Bastiaan and Sandra den Haan are the owners of Joeri, the handsome stud used for this litter, and they were amazingly helpful in addition to being incredibly kind, friendly and generous hosts! Sandra made a delightful Dutch specialty for dinner one evening, white asparagus with all of the traditional fixings – oh, buddy that is good living right there! She also helped nail down a dog friendly B&B for Powder and me. As it turns out “De Wijnberg” is owned and operated by a fellow Drent enthusiast Inez de Baar-Le Grand. Sadly, despite several invitations, I didn’t get to go walking with Inez, but I was able to enjoy the lovely surroundings of the Hazerwoude-Dorp area. During the short and quickly paced visit, Joeri made three successful covers, and the two dogs got along like peas and carrots as I had hoped. Joeri is handsome to behold, a real gentleman and a really sweet boy. He is a Drent I could add to my own household without a second thought. It was a real pleasure to make his acquaintance. Moreover, it was fantastic making new friends with Bas & Sandra. I can’t thank them enough for opening their home to me and being so accommodating and helpful.
Now we wait…
There are, I suppose, three primary ways to breed a female. 1) Put a female in heat and a male together and just let Mother Nature run it's course. This works pretty well for strays, I am assuming here, and many "backyard breeders". 2) The Old School way: put them together on days 10, 12, and 14. This too has worked for many breeders for many years, but not all females ovulate at this point in their cycle and using this method can result in small litters or missed breedings all together. 3) Use progesterone testing. This is the only method which scientifically quantifies when and what is actually happening in the female's body, which tells the breeder what to expect and when to expect it. As you may have guessed, we use option three: Progesterone Testing.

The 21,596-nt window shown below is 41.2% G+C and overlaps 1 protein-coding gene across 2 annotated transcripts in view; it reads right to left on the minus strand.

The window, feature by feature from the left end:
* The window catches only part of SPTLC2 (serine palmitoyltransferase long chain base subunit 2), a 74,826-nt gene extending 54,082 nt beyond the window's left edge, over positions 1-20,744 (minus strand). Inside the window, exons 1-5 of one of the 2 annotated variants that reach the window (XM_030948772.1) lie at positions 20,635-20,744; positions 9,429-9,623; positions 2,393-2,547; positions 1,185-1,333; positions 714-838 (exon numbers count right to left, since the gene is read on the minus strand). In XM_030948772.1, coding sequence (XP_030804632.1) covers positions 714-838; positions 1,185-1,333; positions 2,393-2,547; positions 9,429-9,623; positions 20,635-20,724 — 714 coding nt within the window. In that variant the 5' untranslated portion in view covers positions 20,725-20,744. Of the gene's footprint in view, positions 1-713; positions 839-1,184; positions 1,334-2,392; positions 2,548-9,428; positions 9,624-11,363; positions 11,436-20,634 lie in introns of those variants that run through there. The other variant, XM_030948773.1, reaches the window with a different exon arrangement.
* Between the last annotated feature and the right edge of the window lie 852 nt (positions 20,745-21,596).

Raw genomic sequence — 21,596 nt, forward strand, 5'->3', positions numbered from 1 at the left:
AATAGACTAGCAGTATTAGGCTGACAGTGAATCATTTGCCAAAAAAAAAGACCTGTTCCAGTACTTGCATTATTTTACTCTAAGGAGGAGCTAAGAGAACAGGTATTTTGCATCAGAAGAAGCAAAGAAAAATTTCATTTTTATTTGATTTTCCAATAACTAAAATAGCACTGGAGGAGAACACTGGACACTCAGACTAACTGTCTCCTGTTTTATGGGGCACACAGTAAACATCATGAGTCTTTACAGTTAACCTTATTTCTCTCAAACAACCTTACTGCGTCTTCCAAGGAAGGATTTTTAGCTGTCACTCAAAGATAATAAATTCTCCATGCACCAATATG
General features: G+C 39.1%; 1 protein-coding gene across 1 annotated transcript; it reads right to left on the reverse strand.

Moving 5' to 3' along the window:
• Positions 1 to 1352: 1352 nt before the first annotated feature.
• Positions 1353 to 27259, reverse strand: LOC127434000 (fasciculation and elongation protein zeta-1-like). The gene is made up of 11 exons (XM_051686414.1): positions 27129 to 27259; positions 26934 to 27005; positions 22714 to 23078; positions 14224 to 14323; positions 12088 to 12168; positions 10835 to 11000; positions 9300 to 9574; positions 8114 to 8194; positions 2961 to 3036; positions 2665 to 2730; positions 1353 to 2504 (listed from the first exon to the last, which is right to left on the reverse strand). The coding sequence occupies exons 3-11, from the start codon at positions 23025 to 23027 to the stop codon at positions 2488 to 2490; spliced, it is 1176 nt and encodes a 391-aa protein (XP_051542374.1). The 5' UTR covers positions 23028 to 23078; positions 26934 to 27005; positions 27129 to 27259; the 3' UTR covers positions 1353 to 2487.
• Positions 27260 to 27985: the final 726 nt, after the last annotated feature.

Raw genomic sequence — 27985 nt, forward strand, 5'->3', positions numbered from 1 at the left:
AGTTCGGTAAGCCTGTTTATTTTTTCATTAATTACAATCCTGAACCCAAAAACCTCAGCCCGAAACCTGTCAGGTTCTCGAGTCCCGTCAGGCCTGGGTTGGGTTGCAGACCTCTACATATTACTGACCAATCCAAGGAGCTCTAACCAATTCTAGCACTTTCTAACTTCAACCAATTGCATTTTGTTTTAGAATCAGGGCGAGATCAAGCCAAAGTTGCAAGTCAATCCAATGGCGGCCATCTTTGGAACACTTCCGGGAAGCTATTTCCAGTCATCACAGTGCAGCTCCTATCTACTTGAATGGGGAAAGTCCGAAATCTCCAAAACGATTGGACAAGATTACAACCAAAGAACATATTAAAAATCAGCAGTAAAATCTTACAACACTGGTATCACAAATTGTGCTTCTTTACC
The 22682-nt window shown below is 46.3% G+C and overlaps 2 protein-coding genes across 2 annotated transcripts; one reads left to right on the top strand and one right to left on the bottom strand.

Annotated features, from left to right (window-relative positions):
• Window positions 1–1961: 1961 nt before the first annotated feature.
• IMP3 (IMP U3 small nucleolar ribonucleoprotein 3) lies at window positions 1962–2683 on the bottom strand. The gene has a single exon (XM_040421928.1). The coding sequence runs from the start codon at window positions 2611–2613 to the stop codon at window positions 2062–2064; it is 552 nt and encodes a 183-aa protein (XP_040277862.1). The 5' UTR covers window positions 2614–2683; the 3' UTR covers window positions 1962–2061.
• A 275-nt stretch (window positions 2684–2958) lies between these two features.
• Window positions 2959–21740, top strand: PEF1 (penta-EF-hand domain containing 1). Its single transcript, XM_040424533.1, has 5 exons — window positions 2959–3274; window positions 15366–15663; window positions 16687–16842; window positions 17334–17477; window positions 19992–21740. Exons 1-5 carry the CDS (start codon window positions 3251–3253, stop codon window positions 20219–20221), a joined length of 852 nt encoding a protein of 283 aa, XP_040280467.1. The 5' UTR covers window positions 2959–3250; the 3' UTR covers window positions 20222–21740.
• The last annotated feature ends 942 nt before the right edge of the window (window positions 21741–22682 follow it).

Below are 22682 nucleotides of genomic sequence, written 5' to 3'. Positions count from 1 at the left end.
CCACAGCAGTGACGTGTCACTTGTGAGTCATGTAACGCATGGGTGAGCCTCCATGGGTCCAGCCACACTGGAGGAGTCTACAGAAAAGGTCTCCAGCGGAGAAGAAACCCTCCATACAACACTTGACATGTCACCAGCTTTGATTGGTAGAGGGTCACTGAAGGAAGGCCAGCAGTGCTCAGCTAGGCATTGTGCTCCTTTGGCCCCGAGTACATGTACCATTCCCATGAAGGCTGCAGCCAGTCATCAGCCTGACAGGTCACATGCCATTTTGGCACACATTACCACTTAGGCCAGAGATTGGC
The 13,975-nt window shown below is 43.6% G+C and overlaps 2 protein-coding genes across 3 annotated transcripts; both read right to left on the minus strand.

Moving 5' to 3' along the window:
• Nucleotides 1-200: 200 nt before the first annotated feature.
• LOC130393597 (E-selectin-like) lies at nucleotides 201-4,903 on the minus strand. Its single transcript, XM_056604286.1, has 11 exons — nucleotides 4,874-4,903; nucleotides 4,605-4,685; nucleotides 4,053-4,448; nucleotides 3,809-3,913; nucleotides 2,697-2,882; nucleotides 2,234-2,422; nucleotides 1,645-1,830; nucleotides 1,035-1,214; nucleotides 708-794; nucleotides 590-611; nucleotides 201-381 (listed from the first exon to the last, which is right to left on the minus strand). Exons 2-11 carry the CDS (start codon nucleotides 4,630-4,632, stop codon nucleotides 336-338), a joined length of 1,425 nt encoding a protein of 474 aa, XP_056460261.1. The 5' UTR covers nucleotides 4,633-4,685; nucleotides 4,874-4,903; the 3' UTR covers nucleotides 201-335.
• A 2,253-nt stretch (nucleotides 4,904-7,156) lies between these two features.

Why is this important? We have two main factors involved. Egg and Sperm viability. Some females "run fast" and ovulate before day 10. Some "run slow" and ovulate well after day 10. The canine egg takes forty-eight to sixty hours after ovulation to be ready for conception, and remains viable for up to three days. In total from ovulation you have about five days to get the job done. So knowing when the window of opportunity is open is absolutely key. In particular, when you know it takes Sperm time to capacitate and they too have a finite window of viability. Generally, sperm can be expected to be viable in the female up to seven days for a live mating. For chilled and frozen semen the timeline is much tighter with sperm viability being around 24 hours for chilled and only 12 hours for frozen.